Census data are aggregated within different boundaries by assembling small geographical 'building bricks' to which the data are coded. The most adaptable and unchanging 'building brick' is a National Grid co-ordinate reference. A grid reference to a resolution of one metre gives an address, and people at it, a unique geographical location. Data with such references can be captured and aggregated for any area with a boundary represented by a line of co-ordinates - termed a digital boundary.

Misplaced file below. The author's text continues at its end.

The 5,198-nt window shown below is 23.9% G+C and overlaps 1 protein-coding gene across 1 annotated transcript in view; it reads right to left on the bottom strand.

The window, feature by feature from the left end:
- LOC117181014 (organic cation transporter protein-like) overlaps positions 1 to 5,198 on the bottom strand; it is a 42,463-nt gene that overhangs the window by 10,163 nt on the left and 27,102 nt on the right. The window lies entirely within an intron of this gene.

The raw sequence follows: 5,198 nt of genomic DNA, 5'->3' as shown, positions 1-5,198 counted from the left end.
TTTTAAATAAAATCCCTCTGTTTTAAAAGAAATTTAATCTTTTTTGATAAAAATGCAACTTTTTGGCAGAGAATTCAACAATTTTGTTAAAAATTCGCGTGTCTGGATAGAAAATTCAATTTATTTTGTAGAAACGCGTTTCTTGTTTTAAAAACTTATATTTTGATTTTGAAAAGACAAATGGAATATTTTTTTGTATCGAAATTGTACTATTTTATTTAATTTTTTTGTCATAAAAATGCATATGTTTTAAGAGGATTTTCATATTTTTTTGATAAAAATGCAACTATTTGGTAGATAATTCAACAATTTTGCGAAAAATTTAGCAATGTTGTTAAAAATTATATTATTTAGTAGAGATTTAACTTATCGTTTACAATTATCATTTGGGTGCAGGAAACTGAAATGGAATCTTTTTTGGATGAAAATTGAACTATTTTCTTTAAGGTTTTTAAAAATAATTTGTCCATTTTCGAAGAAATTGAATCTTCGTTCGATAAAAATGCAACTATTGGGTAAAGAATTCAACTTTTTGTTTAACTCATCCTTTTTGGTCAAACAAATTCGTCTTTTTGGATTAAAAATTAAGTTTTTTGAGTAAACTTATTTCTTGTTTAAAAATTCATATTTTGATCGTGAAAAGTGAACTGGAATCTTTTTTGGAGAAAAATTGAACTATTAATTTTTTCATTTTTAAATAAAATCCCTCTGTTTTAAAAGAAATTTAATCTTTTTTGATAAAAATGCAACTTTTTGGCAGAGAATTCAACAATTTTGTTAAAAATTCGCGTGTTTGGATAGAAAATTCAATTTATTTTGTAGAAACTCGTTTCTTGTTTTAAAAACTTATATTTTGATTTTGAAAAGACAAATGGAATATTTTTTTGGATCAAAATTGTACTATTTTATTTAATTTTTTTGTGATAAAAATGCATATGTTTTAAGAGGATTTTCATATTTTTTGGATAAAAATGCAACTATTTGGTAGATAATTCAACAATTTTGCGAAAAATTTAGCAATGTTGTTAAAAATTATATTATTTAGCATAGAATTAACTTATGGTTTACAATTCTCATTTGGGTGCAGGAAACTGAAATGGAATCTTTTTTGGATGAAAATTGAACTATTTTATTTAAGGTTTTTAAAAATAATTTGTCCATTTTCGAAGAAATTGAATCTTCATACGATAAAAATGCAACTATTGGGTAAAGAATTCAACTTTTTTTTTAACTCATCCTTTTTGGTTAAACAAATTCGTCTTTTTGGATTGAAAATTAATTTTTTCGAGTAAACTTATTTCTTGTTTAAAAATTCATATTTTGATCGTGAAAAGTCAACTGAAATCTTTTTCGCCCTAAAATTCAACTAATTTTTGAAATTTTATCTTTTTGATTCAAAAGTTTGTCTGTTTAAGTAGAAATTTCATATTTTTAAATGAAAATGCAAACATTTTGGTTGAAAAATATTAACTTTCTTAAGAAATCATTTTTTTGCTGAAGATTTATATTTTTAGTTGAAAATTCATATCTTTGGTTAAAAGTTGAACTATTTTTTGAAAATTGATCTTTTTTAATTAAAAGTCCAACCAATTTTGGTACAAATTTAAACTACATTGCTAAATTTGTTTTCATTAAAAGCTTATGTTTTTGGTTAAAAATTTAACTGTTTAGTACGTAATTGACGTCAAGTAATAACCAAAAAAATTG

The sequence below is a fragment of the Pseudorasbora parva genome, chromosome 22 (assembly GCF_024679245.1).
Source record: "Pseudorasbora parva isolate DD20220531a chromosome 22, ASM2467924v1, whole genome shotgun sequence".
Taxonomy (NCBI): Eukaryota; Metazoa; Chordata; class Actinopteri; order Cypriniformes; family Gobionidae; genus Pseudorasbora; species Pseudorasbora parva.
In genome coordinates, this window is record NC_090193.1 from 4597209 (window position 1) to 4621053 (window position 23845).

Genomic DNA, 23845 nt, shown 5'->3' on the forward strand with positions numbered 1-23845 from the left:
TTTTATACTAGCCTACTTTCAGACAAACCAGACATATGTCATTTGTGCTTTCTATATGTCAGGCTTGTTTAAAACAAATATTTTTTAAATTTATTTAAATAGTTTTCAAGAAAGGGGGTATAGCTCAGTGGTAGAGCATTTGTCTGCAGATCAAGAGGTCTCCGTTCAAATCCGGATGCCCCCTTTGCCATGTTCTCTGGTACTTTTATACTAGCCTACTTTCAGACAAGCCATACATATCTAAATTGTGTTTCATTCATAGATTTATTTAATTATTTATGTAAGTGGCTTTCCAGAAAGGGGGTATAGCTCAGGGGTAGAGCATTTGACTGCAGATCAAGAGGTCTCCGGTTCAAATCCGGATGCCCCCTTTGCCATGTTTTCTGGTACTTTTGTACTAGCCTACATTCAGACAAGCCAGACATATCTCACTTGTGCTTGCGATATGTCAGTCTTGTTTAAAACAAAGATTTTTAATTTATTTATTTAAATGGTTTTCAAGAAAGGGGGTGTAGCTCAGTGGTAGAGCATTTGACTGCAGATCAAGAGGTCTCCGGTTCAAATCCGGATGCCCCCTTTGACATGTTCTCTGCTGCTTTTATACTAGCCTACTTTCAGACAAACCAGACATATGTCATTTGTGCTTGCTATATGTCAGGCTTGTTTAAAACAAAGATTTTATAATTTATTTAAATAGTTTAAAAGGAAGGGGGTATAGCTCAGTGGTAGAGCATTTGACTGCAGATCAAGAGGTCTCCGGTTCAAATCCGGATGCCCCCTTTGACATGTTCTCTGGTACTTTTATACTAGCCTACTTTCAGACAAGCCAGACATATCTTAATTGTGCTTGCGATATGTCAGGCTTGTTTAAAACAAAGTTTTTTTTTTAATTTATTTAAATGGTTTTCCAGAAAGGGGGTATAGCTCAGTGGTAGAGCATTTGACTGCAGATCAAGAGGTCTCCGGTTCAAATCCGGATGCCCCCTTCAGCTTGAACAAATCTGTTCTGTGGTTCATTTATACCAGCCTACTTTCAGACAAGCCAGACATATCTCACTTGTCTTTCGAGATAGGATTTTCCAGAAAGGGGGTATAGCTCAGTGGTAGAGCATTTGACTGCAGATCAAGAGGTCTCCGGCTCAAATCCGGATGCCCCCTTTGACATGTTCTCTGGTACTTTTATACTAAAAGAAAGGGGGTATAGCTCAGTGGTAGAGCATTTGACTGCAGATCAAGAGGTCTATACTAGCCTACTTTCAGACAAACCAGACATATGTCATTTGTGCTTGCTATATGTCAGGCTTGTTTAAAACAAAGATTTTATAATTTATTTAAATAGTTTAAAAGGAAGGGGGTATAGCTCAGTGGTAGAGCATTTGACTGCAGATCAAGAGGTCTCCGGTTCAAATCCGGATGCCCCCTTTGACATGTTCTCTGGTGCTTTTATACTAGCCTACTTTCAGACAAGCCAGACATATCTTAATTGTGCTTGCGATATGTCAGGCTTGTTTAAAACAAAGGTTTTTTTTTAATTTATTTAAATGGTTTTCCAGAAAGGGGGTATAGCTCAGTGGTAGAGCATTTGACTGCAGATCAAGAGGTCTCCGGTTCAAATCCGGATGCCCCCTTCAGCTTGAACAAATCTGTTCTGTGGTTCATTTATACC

Every record on the output database of the 2001 Census has a co-ordinate reference to a one metre resolution, as well as a postcode and more conventional area codes. This allows the data to be aggregated to any area - current, new or old, or ad hoc, changing or stable. It was also the basis for the production of improved small areas for the presentation of statistics - the Output Areas.